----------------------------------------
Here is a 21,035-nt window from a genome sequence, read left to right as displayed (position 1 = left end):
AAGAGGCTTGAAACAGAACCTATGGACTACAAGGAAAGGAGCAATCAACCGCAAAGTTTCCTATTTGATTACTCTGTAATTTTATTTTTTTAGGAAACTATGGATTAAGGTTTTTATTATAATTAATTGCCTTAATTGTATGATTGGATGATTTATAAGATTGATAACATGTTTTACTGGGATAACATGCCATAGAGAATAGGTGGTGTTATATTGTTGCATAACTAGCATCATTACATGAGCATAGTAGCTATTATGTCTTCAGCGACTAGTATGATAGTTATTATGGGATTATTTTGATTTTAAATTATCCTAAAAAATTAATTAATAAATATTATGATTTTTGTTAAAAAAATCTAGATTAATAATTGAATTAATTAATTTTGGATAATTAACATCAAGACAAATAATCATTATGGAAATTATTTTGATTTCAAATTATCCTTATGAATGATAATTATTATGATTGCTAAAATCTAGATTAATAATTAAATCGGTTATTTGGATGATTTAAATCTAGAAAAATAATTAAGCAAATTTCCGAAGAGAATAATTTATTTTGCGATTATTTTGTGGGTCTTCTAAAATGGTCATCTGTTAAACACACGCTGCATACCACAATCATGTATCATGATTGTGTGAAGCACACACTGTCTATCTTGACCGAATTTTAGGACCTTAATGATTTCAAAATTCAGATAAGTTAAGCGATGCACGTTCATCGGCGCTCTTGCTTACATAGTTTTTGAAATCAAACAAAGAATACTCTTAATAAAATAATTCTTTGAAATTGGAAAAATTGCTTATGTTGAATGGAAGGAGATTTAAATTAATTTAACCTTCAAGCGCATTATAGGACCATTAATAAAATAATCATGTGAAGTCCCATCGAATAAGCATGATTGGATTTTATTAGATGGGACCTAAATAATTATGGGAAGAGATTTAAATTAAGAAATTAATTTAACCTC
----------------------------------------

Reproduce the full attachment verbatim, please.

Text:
Here is a 21,035-nt window from a genome sequence, read left to right as displayed (position 1 = left end):
AAGAGGCTTGAAACAGAACCTATGGACTACAAGGAAAGGAGCAATCAACCGCAAAGTTTCCTATTTGATTACTCTGTAATTTTATTTTTTTAGGAAACTATGGATTAAGGTTTTTATTATAATTAATTGCCTTAATTGTATGATTGGATGATTTATAAGATTGATAACATGTTTTACTGGGATAACATGCCATAGAGAATAGGTGGTGTTATATTGTTGCATAACTAGCATCATTACATGAGCATAGTAGCTATTATGTCTTCAGCGACTAGTATGATAGTTATTATGGGATTATTTTGATTTTAAATTATCCTAAAAAATTAATTAATAAATATTATGATTTTTGTTAAAAAAATCTAGATTAATAATTGAATTAATTAATTTTGGATAATTAACATCAAGACAAATAATCATTATGGAAATTATTTTGATTTCAAATTATCCTTATGAATGATAATTATTATGATTGCTAAAATCTAGATTAATAATTAAATCGGTTATTTGGATGATTTAAATCTAGAAAAATAATTAAGCAAATTTCCGAAGAGAATAATTTATTTTGCGATTATTTTGTGGGTCTTCTAAAATGGTCATCTGTTAAACACACGCTGCATACCACAATCATGTATCATGATTGTGTGAAGCACACACTGTCTATCTTGACCGAATTTTAGGACCTTAATGATTTCAAAATTCAGATAAGTTAAGCGATGCACGTTCATCGGCGCTCTTGCTTACATAGTTTTTGAAATCAAACAAAGAATACTCTTAATAAAATAATTCTTTGAAATTGGAAAAATTGCTTATGTTGAATGGAAGGAGATTTAAATTAATTTAACCTTCAAGCGCATTATAGGACCATTAATAAAATAATCATGTGAAGTCCCATCGAATAAGCATGATTGGATTTTATTAGATGGGACCTAAATAATTATGGGAAGAGATTTAAATTAAGAAATTAATTTAACCTC